I’m not including the miniseries or TV movie categories because I haven’t seen any of those nominees. However, if you have thoughts on who will/should win those categories (as well as any others I’ve left out), let me know in the comments. And I’ll be live tweeting the evening’s festivities (including any red carpet coverage I can watch after work—why are these awards on a Monday?) over on the NGN Twitter account.

Outstanding Drama Series
My Pick and My Wish: Breaking Bad
My Thoughts: I will preface this by saying I think Breaking Bad and True Detective are going to split the series and actor categories. So if Bryan Cranston wins for acting, I think True Detective will take home this award. Ultimately, it’s a very close race, but I think Breaking Bad’s final season will be recognized to honor the show’s part in TV history. Years from now, Breaking Bad will be known as one of the pillars of this new Golden Age of television, so I think the Emmys will take advantage of having one last chance to honor it.

Outstanding Comedy Series
My Pick and My Wish: Orange Is the New Black
My Thoughts: I know the Emmys are often afraid to break away from the familiar, but the impact Orange Is the New Black has had on the television landscape shouldn’t be denied. I think this will be Emmy voters’ chance to recognize Netflix as a platform since I don’t think House of Cards will take home any awards this year. Not only would this be a way for the Emmys to make a statement that they’re not stuck in the past, it would be a way to recognize a show that’s unlike anything else on television.

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Fangirl Thursday: For Your Consideration (2014 Emmys)

diane lockhart

With the 2014 Emmys right around the corner, it’s time to start thinking about who we think will take home the night’s big awards (which will be the topic of a post over here this weekend), as well as who we think should be given an Emmy this year. Although I found myself fairly disappointed with this year’s group of nominees (surprise, surprise), there are still some names on the list that I will be crossing my fingers for on Monday night. Some of those names don’t have much of a shot at winning, but I love a good dark horse.

When Monday rolls around, I’ll be waiting with bated breath to see if Amy Poehler, Andre Braugher, and Julianna Margulies are rewarded for their stellar performances this season. The buzz around Braugher and Margulies is strong, so I’m hopeful about their chances. And for as much as I love Poehler, I don’t think this was Parks and Recreation’s strongest season. Therefore, I think she might have to wait for a “body of work” Emmy next season. All three of these actors have been deservedly showered with praise far more eloquent than anything I can ever say about them, so I want to turn my attention to the final nominee I’m wholeheartedly championing this year—a woman whose subtly affecting work is often overlooked in favor of others in her category and even on her show: Christine Baranski as Diane Lockhart on The Good Wife.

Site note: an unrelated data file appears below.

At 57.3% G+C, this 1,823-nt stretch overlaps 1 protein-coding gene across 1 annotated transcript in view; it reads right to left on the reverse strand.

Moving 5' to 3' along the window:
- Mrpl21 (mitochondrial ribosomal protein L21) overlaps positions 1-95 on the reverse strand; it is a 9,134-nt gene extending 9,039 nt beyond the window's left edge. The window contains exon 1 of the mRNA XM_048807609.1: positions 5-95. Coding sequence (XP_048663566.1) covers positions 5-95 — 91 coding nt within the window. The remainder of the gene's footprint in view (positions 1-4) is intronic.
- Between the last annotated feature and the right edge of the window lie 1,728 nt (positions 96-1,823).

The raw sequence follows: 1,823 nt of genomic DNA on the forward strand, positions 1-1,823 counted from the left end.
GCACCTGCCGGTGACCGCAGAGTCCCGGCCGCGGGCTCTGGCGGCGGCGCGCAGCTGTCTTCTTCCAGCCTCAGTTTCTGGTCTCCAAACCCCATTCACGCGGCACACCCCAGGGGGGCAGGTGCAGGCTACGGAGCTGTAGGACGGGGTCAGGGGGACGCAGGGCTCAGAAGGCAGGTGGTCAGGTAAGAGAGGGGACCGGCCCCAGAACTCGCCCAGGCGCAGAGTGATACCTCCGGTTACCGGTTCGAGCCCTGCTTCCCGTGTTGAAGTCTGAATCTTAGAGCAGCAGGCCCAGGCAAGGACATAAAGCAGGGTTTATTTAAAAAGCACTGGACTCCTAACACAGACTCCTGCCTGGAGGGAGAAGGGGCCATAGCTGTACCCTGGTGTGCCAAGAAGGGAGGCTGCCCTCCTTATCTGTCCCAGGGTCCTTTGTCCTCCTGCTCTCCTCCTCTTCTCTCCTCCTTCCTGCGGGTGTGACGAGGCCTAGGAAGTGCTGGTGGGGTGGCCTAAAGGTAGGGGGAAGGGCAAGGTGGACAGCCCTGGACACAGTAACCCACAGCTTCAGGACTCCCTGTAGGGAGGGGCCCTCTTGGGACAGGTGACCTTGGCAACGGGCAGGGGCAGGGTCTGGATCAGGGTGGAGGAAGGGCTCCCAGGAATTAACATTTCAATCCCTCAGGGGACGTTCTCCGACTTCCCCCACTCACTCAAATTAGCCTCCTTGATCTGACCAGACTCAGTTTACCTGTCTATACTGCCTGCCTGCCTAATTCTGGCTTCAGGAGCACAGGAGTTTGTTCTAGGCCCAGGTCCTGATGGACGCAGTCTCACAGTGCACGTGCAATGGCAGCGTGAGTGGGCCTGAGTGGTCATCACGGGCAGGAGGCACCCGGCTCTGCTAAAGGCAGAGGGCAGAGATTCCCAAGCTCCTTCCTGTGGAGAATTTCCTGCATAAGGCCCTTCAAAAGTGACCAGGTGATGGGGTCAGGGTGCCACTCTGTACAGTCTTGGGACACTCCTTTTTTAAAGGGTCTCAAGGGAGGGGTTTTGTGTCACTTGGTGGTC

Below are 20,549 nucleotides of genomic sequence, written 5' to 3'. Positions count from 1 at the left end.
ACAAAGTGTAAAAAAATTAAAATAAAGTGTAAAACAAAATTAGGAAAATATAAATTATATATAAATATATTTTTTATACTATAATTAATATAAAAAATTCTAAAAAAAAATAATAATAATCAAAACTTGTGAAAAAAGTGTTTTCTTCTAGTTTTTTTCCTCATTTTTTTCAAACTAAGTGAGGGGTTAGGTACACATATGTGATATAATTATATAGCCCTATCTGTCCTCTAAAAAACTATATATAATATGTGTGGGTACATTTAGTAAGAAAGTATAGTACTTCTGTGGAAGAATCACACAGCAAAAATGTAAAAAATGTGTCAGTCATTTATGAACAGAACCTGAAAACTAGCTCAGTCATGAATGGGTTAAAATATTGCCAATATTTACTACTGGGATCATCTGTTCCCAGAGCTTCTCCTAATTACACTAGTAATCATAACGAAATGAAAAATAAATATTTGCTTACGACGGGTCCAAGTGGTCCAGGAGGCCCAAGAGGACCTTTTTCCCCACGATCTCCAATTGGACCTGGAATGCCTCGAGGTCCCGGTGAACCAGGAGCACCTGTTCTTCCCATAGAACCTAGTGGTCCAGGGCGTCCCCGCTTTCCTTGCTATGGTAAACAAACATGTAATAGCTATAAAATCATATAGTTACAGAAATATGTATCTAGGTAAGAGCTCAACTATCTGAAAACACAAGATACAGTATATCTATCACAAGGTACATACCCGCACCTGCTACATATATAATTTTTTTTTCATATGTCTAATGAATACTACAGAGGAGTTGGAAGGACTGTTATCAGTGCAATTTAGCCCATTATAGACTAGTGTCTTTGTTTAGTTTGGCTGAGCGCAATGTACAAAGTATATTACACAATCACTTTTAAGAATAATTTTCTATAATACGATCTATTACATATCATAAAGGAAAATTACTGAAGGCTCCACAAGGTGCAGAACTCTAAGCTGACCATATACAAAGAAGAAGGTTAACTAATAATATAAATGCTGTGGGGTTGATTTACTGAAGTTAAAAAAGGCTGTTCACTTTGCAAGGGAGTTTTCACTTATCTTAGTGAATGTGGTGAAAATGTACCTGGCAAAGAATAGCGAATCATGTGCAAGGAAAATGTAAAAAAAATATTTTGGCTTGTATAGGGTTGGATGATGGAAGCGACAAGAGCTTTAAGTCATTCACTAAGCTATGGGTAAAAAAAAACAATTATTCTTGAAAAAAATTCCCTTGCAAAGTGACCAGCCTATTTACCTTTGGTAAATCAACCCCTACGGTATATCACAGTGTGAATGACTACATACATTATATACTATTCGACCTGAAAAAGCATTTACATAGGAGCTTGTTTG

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My Advice for Emmy Voters

This year’s Emmy nominations are disappointing as a whole (despite some bright spots), and that statement has become as predictable as the nominations themselves. Every year, it seems the Emmy nominations are plagued by the same complaints: predictability and a very narrow view of what’s become a very broad medium.

In order to cope with my overwhelming frustration over this year’s nominees, I wanted to offer a little advice for Emmy voters. Follow these helpful tips, and maybe next year’s nominations will be met with something other than bored shoulder shrugs and frustrated sighs.

1. Stop nominating the same shows year after year when they’re not showing any growth.
Few things annoy me more when it comes to the Emmys than strong seasons of “dark horse” shows getting overlooked in favor of mediocre seasons of perennial “favorites.” Don’t get me wrong; I think Modern Family is still a very funny show, but maybe it’s time to open your eyes, dear Emmy voters, to see that there’s a whole world of network comedy beyond that show and The Big Bang Theory. Brooklyn Nine-Nine had one of the strongest freshman seasons I can remember. The Mindy Project created a season of television that was a better romantic comedy than any shown in movie theaters this decade. And Parks and Recreation continued to prove its underappreciated brilliance with a season full of brave storytelling that culminated in a truly genius finale. You have only one season left to honor Parks and Rec; don’t screw this up next year.